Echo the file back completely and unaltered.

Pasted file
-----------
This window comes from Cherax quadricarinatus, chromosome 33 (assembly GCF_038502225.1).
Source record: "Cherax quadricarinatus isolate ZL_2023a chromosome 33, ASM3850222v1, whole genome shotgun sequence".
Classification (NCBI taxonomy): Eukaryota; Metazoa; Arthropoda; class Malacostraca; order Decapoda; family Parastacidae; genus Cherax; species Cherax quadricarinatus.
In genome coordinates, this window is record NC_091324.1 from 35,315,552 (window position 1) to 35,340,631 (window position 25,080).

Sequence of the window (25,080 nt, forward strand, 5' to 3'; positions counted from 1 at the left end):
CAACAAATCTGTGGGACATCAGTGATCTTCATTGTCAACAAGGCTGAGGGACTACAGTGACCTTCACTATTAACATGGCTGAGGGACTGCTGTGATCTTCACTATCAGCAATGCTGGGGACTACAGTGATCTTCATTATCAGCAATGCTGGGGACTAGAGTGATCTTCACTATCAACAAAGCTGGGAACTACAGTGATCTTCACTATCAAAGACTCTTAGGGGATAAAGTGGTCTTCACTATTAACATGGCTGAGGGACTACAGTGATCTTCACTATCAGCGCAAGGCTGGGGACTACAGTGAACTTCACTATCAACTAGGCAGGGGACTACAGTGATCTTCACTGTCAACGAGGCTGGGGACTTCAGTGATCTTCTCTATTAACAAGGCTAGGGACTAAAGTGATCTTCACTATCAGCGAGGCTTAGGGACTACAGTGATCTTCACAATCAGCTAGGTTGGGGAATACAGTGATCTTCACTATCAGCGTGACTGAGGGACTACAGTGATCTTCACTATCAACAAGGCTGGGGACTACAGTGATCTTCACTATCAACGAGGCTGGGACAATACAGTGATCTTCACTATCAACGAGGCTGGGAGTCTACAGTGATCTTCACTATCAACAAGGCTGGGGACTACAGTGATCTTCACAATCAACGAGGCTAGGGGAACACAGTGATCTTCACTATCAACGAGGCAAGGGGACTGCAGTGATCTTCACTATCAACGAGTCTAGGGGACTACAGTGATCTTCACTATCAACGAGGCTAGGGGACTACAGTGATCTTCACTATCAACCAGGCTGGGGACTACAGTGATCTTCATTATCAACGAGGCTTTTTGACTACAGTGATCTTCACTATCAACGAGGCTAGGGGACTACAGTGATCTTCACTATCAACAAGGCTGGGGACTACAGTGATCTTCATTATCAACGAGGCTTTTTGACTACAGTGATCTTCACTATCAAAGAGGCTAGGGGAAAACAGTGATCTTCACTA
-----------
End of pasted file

This window comes from Cherax quadricarinatus, chromosome 33 (assembly GCF_038502225.1).
Source record: "Cherax quadricarinatus isolate ZL_2023a chromosome 33, ASM3850222v1, whole genome shotgun sequence".
Classification (NCBI taxonomy): Eukaryota; Metazoa; Arthropoda; class Malacostraca; order Decapoda; family Parastacidae; genus Cherax; species Cherax quadricarinatus.
In genome coordinates, this window is record NC_091324.1 from 35,315,552 (window position 1) to 35,340,631 (window position 25,080).

Sequence of the window (25,080 nt, forward strand, 5' to 3'; positions counted from 1 at the left end):
CAACAAATCTGTGGGACATCAGTGATCTTCATTGTCAACAAGGCTGAGGGACTACAGTGACCTTCACTATTAACATGGCTGAGGGACTGCTGTGATCTTCACTATCAGCAATGCTGGGGACTACAGTGATCTTCATTATCAGCAATGCTGGGGACTAGAGTGATCTTCACTATCAACAAAGCTGGGAACTACAGTGATCTTCACTATCAAAGACTCTTAGGGGATAAAGTGGTCTTCACTATTAACATGGCTGAGGGACTACAGTGATCTTCACTATCAGCGCAAGGCTGGGGACTACAGTGAACTTCACTATCAACTAGGCAGGGGACTACAGTGATCTTCACTGTCAACGAGGCTGGGGACTTCAGTGATCTTCTCTATTAACAAGGCTAGGGACTAAAGTGATCTTCACTATCAGCGAGGCTTAGGGACTACAGTGATCTTCACAATCAGCTAGGTTGGGGAATACAGTGATCTTCACTATCAGCGTGACTGAGGGACTACAGTGATCTTCACTATCAACAAGGCTGGGGACTACAGTGATCTTCACTATCAACGAGGCTGGGACAATACAGTGATCTTCACTATCAACGAGGCTGGGAGTCTACAGTGATCTTCACTATCAACAAGGCTGGGGACTACAGTGATCTTCACAATCAACGAGGCTAGGGGAACACAGTGATCTTCACTATCAACGAGGCAAGGGGACTGCAGTGATCTTCACTATCAACGAGTCTAGGGGACTACAGTGATCTTCACTATCAACGAGGCTAGGGGACTACAGTGATCTTCACTATCAACCAGGCTGGGGACTACAGTGATCTTCATTATCAACGAGGCTTTTTGACTACAGTGATCTTCACTATCAACGAGGCTAGGGGACTACAGTGATCTTCACTATCAACAAGGCTGGGGACTACAGTGATCTTCATTATCAACGAGGCTTTTTGACTACAGTGATCTTCACTATCAAAGAGGCTAGGGGAAAACAGTGATCTTCACTA